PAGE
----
Breakfast at Home: French Toast

Sundays are kind of a mixed bag around here. Some weeks it’s all Up to read the paper!! Do the puzzle with Will Shortz on NPR!! Go to the YMCA when it opens at 10:00!! Get a little gardening in before lunch!! Then there are Sundays like today. When I want to stay in my flannel sushi pajamas until noon, do little more than knit and watch old movies, only the most basic and necessary exertion. We celebrated my sister’s birthday here last night and, well, it was fun. Let’s just leave it at that.

When I got up early to make a pot of coffee and drink my weight in water, I realized—as I do most mornings like this—that I needed some sustenance. No toasted English muffin today. I spied the bag with remnants of last night’s baguette (used for crostini that got 2 toppings, roasted garlic with kale pesto, and garlicky roasted chiles with marinated mozzarella). French toast. That’s what I needed, French toast. Like a Frenchtoast_4bowl of ice cream after dinner or the occasional peanut butter-mayo-lettuce sandwich (a tasty quirk of my father’s), French toast was something of a ritual around my house when I was growing up. I recall the bowl (a casual white Noritake with ridges around the edge, from our time in Japan) and fork (a fancy-looking silver thing with fluted edges and spiky tines) that were the standard tools of production. The bowl’s surely long broken, I wonder where that fork is?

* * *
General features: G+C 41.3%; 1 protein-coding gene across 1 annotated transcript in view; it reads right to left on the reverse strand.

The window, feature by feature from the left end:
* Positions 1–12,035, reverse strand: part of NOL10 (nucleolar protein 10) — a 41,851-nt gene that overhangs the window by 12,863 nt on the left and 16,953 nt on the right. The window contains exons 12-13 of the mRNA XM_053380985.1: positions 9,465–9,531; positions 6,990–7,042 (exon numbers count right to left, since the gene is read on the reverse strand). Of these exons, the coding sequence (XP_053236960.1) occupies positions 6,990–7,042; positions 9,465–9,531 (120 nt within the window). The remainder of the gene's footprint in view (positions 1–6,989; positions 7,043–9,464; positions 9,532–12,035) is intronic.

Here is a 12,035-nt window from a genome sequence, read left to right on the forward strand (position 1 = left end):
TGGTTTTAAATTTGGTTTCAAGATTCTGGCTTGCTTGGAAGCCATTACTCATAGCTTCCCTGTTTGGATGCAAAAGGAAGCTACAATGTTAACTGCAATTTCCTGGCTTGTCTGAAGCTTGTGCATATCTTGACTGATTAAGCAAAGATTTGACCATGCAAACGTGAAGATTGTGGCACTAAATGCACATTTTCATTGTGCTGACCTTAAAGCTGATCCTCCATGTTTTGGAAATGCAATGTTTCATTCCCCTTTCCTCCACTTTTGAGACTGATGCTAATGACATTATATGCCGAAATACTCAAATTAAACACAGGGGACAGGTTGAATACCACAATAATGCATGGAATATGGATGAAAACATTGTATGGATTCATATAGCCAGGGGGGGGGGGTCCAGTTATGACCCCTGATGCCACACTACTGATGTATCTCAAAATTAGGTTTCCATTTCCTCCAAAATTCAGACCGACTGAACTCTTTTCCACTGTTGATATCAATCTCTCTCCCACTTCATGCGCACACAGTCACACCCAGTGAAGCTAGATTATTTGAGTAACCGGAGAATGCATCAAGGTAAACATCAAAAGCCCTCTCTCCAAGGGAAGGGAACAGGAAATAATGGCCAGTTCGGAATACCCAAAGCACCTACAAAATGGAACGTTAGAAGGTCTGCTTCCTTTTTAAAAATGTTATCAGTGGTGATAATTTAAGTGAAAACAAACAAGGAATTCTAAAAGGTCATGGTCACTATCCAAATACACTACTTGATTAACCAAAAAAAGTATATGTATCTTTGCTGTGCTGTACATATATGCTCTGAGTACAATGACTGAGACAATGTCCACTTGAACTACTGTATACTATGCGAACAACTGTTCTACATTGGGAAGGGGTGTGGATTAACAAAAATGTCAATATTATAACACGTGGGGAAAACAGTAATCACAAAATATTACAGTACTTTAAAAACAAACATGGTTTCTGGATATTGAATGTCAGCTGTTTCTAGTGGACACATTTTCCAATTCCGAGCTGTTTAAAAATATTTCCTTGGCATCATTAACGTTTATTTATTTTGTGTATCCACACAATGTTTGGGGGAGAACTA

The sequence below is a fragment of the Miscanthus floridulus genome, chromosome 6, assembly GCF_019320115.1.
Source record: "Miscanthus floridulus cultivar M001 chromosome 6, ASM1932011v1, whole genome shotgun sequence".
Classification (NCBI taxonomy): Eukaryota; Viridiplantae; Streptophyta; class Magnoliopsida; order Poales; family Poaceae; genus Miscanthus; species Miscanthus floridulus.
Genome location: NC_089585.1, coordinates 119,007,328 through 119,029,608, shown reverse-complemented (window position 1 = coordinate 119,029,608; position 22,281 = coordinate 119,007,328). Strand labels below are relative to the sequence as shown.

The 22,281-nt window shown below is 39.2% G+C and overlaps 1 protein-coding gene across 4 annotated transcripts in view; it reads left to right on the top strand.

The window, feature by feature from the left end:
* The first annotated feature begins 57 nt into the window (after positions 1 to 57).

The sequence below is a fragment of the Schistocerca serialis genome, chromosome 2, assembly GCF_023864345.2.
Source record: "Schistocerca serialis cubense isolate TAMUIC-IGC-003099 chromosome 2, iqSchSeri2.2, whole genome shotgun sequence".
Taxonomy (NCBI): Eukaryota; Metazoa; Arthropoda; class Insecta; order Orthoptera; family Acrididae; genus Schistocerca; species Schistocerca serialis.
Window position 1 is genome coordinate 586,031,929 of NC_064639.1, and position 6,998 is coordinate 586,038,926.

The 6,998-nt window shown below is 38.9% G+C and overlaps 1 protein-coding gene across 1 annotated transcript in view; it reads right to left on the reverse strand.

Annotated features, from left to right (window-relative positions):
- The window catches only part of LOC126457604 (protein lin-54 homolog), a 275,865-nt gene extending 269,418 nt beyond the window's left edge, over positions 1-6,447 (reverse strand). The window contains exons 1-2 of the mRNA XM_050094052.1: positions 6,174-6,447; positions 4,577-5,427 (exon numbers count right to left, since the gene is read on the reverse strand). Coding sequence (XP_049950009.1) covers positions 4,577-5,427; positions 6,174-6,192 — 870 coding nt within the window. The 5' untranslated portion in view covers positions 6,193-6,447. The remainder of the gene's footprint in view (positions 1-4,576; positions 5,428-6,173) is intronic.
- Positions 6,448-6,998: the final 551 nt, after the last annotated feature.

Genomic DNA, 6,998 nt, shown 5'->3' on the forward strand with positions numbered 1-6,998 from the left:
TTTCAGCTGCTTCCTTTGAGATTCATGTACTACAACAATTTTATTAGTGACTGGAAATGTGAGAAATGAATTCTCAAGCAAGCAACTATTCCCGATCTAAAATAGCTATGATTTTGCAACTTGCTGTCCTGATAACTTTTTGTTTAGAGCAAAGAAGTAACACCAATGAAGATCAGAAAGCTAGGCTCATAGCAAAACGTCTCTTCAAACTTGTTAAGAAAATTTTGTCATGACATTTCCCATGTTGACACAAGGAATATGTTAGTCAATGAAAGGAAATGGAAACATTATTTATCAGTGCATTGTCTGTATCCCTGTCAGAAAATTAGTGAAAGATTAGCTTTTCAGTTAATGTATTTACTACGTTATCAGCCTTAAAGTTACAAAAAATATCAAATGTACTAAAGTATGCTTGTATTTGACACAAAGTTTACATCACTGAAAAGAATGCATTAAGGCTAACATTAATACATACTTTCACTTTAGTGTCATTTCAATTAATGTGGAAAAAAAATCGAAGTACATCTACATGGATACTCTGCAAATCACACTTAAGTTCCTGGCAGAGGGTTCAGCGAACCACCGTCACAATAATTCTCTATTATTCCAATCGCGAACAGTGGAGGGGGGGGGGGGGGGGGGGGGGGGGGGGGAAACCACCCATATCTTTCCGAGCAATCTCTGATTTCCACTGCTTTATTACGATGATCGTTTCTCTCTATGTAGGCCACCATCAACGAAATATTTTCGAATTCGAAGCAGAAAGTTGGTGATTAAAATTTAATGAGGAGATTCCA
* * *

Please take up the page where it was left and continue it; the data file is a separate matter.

So, the ingredients came out: a couple of eggs, some sugar, vanilla, half-and-half, a tiny drizzle of almond extract, cinnamon. Then I went to find the maple syrup in the fridge so I could warm it up (I learned a while back that good maple syrup needs refrigerating; I mean, who needs to look at fuzzy blue maple syrup first thing in the morning?). Where is it? Behind the mustard? Buried under containers of olives? No maple syrup to be found. You know how it is when you’re already salivating for something, and the prospect of suddenly being denied seems the most inhumane injustice? I wasn’t going to let this little hurdle stop me. I set about to make me something—anything—vaguely akin to maple syrup. (And not the way my mom used to “make” maple syrup by blending some syrupy substance with maple extract. I had lots of amazing food experiences while I was growing up. That wasn’t one of them.)

Now here is where I realize that I don’t have the average American pantry. And it’s part of what I love about my career, particularly in regards to these moments where it spills over into real life. I grabbed some thick, heady macadamia blossom honey from the cupboard and spooned a couple globs into a small saucepan. Added a good dose of vanilla extract, a splash of half-and-half, and then set about wondering what might help replicate the real thing’s mapleness.  What will it be, what will it be……? In the liquor cabinet what do I see but a bottle of Amber, a liqueur based on whisky, “delicately balanced with natural maple and pecan.” Bingo. Maple essence and hair-of-the-dog in one fell swoop. A generous glug into the pan and I’m on to making the French toast. Since the “syrup” is rather liquid, I decide some reducing is in order, so on to the boil. Imagine my surprise and delight (particularly with my slightly diminished faculties) when the mixture goes into flambé mode. Woo-hoo!

So here’s to the occasional lazy Sunday morning. All About Eve sits in its red Netflix envelope just waiting to be watched. I’ve got a one-of-a-kind French toast experience waiting for me. And maybe I’ll even get around to some gardening on this lovely blue-skied day. But not until after noon.


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